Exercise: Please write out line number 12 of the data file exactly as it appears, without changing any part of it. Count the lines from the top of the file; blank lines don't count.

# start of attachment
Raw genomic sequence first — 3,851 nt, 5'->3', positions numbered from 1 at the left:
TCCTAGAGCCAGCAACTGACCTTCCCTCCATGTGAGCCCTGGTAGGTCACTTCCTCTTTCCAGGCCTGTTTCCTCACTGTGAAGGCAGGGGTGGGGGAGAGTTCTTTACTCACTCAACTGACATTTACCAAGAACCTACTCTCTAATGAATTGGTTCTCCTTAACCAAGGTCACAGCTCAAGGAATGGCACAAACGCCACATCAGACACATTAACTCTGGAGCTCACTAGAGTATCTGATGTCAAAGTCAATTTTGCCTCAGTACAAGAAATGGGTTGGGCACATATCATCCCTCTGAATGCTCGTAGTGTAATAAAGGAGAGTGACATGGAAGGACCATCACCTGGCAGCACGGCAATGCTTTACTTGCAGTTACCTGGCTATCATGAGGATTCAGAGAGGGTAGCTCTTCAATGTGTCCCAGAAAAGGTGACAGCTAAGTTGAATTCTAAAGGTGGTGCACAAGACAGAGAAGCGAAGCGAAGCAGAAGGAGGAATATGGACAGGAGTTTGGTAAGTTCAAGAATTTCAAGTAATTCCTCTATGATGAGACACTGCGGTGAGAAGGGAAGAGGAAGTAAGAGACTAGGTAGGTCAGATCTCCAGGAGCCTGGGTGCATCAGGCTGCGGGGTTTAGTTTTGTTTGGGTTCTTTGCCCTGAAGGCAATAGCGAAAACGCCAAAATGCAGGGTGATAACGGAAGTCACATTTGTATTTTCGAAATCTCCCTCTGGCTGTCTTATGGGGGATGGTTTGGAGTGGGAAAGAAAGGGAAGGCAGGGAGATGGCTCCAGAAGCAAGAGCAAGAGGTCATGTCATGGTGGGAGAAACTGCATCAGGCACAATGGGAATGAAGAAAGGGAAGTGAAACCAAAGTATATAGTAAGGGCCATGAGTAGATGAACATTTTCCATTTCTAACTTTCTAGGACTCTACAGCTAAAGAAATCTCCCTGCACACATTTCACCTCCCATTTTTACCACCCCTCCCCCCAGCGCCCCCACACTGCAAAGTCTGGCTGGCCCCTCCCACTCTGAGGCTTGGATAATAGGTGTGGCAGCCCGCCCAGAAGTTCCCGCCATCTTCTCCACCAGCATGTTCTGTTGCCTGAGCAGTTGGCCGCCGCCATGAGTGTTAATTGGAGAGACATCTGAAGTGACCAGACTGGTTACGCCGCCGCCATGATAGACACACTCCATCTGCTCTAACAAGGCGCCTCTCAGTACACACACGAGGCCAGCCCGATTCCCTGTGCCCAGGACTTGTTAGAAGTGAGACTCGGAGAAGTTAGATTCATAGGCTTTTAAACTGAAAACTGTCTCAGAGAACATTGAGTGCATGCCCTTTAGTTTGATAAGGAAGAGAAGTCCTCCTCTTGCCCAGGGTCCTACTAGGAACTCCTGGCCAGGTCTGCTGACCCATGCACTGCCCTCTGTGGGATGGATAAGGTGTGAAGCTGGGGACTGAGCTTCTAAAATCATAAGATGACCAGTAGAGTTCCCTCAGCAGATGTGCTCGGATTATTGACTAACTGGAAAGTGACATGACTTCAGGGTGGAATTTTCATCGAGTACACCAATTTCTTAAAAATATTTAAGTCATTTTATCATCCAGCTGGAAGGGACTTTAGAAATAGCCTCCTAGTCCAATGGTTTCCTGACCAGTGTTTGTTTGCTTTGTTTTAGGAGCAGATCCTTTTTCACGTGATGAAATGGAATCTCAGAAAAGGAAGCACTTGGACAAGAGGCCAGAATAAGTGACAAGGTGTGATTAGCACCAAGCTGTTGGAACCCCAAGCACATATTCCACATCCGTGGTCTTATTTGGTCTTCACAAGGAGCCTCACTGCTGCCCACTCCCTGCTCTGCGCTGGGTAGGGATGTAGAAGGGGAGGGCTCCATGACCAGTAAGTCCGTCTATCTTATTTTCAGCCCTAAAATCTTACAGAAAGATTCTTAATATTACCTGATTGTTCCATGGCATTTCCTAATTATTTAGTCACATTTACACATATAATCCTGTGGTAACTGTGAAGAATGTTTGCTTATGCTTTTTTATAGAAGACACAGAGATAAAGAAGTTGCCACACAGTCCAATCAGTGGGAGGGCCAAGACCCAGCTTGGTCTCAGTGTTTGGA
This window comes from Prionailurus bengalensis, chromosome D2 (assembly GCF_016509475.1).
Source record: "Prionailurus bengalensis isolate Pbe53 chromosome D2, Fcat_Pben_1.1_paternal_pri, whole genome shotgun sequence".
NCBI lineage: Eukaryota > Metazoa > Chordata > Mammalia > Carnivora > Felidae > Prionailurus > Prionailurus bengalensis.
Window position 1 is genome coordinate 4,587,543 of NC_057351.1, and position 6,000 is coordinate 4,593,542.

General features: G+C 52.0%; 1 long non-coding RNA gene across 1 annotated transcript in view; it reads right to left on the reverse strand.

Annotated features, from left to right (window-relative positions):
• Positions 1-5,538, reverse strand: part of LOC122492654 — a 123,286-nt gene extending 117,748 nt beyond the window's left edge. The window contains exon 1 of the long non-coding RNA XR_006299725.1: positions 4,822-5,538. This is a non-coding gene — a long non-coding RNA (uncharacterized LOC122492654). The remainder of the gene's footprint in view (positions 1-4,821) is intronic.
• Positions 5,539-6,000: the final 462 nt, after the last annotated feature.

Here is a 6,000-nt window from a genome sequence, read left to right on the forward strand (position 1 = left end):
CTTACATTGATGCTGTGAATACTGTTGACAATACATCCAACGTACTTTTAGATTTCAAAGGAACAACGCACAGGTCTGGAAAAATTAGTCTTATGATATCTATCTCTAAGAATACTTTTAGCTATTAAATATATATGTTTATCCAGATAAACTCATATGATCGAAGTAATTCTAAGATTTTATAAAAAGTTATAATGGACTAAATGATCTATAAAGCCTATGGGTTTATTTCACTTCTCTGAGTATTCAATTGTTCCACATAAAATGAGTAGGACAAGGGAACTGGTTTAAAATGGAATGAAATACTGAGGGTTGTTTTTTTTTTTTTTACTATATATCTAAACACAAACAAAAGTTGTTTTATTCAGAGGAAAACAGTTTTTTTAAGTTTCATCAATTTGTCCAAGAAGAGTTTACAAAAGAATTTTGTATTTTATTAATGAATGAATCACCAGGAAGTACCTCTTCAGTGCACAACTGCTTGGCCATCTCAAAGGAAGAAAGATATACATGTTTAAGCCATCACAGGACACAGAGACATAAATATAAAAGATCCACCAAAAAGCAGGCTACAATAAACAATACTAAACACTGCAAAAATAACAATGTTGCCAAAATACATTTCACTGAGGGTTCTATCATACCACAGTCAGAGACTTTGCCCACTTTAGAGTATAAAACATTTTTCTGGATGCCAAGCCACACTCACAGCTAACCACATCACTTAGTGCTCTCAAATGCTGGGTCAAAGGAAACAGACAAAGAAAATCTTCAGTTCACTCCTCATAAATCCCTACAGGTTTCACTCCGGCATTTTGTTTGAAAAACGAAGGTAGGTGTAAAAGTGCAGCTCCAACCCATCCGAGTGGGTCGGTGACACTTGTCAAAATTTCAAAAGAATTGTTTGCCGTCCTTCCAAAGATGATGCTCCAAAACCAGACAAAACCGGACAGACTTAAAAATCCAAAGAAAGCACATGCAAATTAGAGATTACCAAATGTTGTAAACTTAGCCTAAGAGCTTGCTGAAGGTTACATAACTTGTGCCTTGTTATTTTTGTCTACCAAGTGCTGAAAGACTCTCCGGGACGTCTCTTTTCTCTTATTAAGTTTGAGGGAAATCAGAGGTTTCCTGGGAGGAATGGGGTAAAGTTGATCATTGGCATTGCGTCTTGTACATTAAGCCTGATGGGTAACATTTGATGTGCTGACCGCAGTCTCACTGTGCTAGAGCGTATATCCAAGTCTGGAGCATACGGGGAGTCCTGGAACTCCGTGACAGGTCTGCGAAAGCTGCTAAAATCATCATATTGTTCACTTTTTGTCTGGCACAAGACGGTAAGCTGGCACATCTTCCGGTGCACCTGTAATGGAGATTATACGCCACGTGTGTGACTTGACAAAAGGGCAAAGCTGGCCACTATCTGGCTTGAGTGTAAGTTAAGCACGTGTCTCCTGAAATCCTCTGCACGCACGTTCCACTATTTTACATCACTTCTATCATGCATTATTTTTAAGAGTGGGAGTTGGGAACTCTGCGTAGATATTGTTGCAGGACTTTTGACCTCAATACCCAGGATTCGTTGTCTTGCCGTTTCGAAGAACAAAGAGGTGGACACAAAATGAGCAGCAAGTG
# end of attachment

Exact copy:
CTTACATTGATGCTGTGAATACTGTTGACAATACATCCAACGTACTTTTAGATTTCAAAGGAACAACGCACAGGTCTGGAAAAATTAGTCTTATGATATCTATCTCTAAGAATACTTTTAGCTATTAAATATATATGTTTATCCAGATAAACTCATATGATCGAAGTAATTCTAAGATTTTATAAAAAGTTATAATGGACTAAATGATCTATAAAGCCTATGGGTTTATTTCACTTCTCTGAGTATTCAATTGTTCCACATAAAATGAGTAGGACAAGGGAACTGGTTTAAAATGGAATGAAATACTGAGGGTTGTTTTTTTTTTTTTTACTATATATCTAAACACAAACAAAAGTTGTTTTATTCAGAGGAAAACAGTTTTTTTAAGTTTCATCAATTTGTCCAAGAAGAGTTTACAAAAGAATTTTGTATTTTATTAATGAATGAATCACCAGGAAGTACCTCTTCAGTGCACAACTGCTTGGCCATCTCAAAGGAAGAAAGATATACATGTTTAAGCCATCACAGGACACAGAGACATAAATATAAAAGATCCACCAAAAAGCAGGCTACAATAAACAATACTAAACACTGCAAAAATAACAATGTTGCCAAAATACATTTCACTGAGGGTTCTATCATACCACAGTCAGAGACTTTGCCCACTTTAGAGTATAAAACATTTTTCTGGATGCCAAGCCACACTCACAGCTAACCACATCACTTAGTGCTCTCAAATGCTGGGTCAAAGGAAACAGACAAAGAAAATCTTCAGTTCACTCCTCATAAATCCCTACAGGTTTCACTCCGGCATTTTGTTTGAAAAACGAAGGTAGGTGTAAAAGTGCAGCTCCAACCCATCCGAGTGGGTCGGTGACACTTGTCAAAATTTCAAAAGAATTGTTTGCCGTCCTTCCAAAGATGATGCTCCAAAACCAGACAAAACCGGACAGACTTAAAAATCCAAAGAAAGCACATGCAAATTAGAGATTACCAAATGTTGTAAACTTAGCCTAAGAGCTTGCTGAAGGTTACATAACTTGTGCCTTGTTATTTTTGTCTACCAAGTGCTGAAAGACTCTCCGGGACGTCTCTTTTCTCTTATTAAGTTTGAGGGAAATCAGAGGTTTCCTGGGAGGAATGGGGTAAAGTTGATCATTGGCATTGCGTCTTGTACATTAAGCCTGATGGGTAACATTTGATGTGCTGACCGCAGTCTCACTGTGCTAGAGCGTATATCCAAGTCTGGAGCATACGGGGAGTCCTGGAACTCCGTGACAGGTCTGCGAAAGCTGCTAAAATCATCATATTGTTCACTTTTTGTCTGGCACAAGACGGTAAGCTGGCACATCTTCCGGTGCACCTGTAATGGAGATTATACGCCACGTGTGTGACTTGACAAAAGGGCAAAGCTGGCCACTATCTGGCTTGAGTGTAAGTTAAGCACGTGTCTCCTGAAATCCTCTGCACGCACGTTCCACTATTTTACATCACTTCTATCATGCATTATTTTTAAGAGTGGGAGTTGGGAACTCTGCGTAGATATTGTTGCAGGACTTTTGACCTCAATACCCAGGATTCGTTGTCTTGCCGTTTCGAAGAACAAAGAGGTGGACACAAAATGAGCAGCAAGTG